Trust issue over Belmont

Residents find that HCC leader misspoke about a $1 million `gift'


In the long battle over the historic Belmont estate in Elkridge, the element of trust, or the lack of it, has been a major issue for community members opposing Howard Community College's plans for the property.

They got more fuel for their suspicions last week.

Despite previous assertions by college President Mary Ellen Duncan that builder Harry L. "Chip" Lundy contributed $1 million to the deal as a gift, Duncan and Lundy said this week it actually was part of a written agreement to develop senior housing at the 18th-century estate.

Duncan testified before the county's General Assembly delegation Feb. 8 that Lundy, a former college board member, gave the $1 million freely as a gift, with no strings attached, and had not asked for his money back.

On Friday, Duncan said she had misspoke.

"It was wrong," she said. "Bottom line, it was wrong. I said an incorrect thing."

Duncan also said that she "told them [the delegation] that at that time because we had offered Mr. Lundy his million in return and he refused to take it."

She added that the builder has been "very generous" and has paid tens of thousands of dollars more than the $1 million to help make the Belmont deal work -- including $150,000 in closing costs.

Lundy said the agreement "was not a gift."

"It was more of a business arrangement," he said, which was confirmed by a copy of the written agreement between Lundy and the private Howard Community College Educational Foundation obtained by The Sun. "We were going to make some profits."

His intention, he said, was to build senior housing and split the profits with the foundation to help retire the $4.2 million loan the college obtained -- in addition to his $1 million -- that was used to buy the property from the American Chemical Society in November 2004.

"After we signed the agreement, it became evident that the concerns of the citizens were not going to allow any development," Lundy said. "We pulled it off the table really very quickly."

He said he has not asked for his money back.

However, Lundy is likely to receive a refund if County Executive James N. Robey's plan to have the county buy the 68-acre estate and the adjoining 13-acre Dobbin property is consummated, county officials said.

Duncan said she told community residents from the beginning that senior housing was an idea being considered for Belmont, but that plan was dropped early, she said.

She said she hopes that if the Robey plan for county purchase of the estate goes through, Lundy will be repaid his $1 million, but the deal is not automatic.

"The foundation and the board of trustees both have to look at that," Duncan said. "There's a lot of questions I can't answer yet."

She said she has publicly welcomed Robey's intervention.

Residents have argued for months that they believed in the existence of a development agreement with Lundy but complained that because no one would show them the agreement between Lundy and the foundation, they could not trust the college's intentions.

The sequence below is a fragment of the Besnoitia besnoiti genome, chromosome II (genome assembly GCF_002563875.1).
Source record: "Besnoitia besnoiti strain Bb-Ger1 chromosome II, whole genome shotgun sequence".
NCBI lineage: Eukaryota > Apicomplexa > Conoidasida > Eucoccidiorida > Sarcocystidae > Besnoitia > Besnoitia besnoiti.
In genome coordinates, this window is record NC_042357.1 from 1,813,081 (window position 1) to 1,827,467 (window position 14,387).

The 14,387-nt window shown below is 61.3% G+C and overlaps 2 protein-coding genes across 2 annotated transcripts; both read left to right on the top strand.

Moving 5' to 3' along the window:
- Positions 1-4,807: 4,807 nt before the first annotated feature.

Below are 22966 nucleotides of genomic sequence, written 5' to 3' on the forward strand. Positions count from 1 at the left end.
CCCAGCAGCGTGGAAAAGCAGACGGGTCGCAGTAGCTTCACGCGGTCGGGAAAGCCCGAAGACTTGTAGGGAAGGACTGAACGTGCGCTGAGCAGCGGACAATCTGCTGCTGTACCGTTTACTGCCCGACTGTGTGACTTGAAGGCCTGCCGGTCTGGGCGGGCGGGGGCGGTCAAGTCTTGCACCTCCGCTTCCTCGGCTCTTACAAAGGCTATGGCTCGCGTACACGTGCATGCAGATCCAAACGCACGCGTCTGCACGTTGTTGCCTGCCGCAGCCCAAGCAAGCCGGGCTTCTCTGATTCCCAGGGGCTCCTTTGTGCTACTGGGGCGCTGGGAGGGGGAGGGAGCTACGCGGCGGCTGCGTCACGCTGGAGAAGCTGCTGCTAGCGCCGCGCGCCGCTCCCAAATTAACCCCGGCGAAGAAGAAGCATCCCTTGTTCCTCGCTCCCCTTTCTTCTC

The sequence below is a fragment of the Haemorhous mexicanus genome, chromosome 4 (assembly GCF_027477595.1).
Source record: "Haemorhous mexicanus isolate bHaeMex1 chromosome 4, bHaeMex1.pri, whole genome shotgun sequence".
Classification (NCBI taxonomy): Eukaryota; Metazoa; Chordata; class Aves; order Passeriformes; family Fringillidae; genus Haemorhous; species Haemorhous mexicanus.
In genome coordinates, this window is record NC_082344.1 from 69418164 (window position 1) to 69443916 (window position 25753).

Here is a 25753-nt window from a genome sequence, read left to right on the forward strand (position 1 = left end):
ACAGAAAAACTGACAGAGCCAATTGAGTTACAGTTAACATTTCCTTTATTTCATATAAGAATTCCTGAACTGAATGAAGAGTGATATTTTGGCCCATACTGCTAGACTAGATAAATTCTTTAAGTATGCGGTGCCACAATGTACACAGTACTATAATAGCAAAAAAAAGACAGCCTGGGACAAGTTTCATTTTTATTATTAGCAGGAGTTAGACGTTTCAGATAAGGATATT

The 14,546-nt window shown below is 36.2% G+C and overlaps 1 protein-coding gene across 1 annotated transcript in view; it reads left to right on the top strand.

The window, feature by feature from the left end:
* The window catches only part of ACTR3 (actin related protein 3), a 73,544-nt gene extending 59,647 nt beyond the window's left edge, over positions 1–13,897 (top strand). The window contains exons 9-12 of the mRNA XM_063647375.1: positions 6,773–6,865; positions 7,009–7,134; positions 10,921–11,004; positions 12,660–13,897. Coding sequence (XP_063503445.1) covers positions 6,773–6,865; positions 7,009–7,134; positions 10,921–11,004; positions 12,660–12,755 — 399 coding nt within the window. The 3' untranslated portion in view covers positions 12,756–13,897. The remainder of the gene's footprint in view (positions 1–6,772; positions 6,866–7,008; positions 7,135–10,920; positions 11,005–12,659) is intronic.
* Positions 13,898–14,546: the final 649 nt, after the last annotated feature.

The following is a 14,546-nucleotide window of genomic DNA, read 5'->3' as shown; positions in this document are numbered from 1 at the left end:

Robey's plan to buy the estate using state Program Open Space money would end the issue because no development is permitted on land bought with Open Space funds, said Gary J. Arthur, county recreation and parks director.

Still, Duncan's different statements rankled some.

"We knew it wasn't a gift," said Meg Schumacher, a neighbor of Belmont. "If it was a gift, why the secret agreement? We asked many, many times if we could see the agreement and the answer was no."

Cathy Hudson, president of the Save Belmont Coalition, said she would rather move forward and not dwell on the past.

"I don't understand why they kept it hidden," she said of the development plans.

The lack of trust in Duncan's statements fueled the opposition by stoking fears of new homes on the property or loose controls into the future that could threaten Belmont's chief asset -- its historic integrity and appearance, she said.

County legislators were hesitant to criticize Duncan, whom they have supported, but several said they were upset to learn that her statement to delegation was not true.

"I was less than charmed that we were misled," said Del. Gail H. Bates, a Republican. "I was not happy. I have been a supporter [of the college], and I went to bat for them on this issue, and it doesn't make me feel good that I was misled."

Bates criticized the Robey plan to buy Belmont as being "more a reaction than a plan."

Republican Del. Warren E. Miller also was unhappy with Duncan.

"I am irritated that we had the hearing down here, and she misrepresented what was going on," he said. "I can see why the people were agitated."

"It's very troubling," added Del. Neil F. Quinter, a Democrat.

Del. James E. Malone Jr., a Democrat whose district includes Belmont, praised Lundy for being honest and forthright about his deal.

"He called me," Malone said. "He was very upright and honest about the whole situation."

Malone said he had "no comment" about Duncan's statements.

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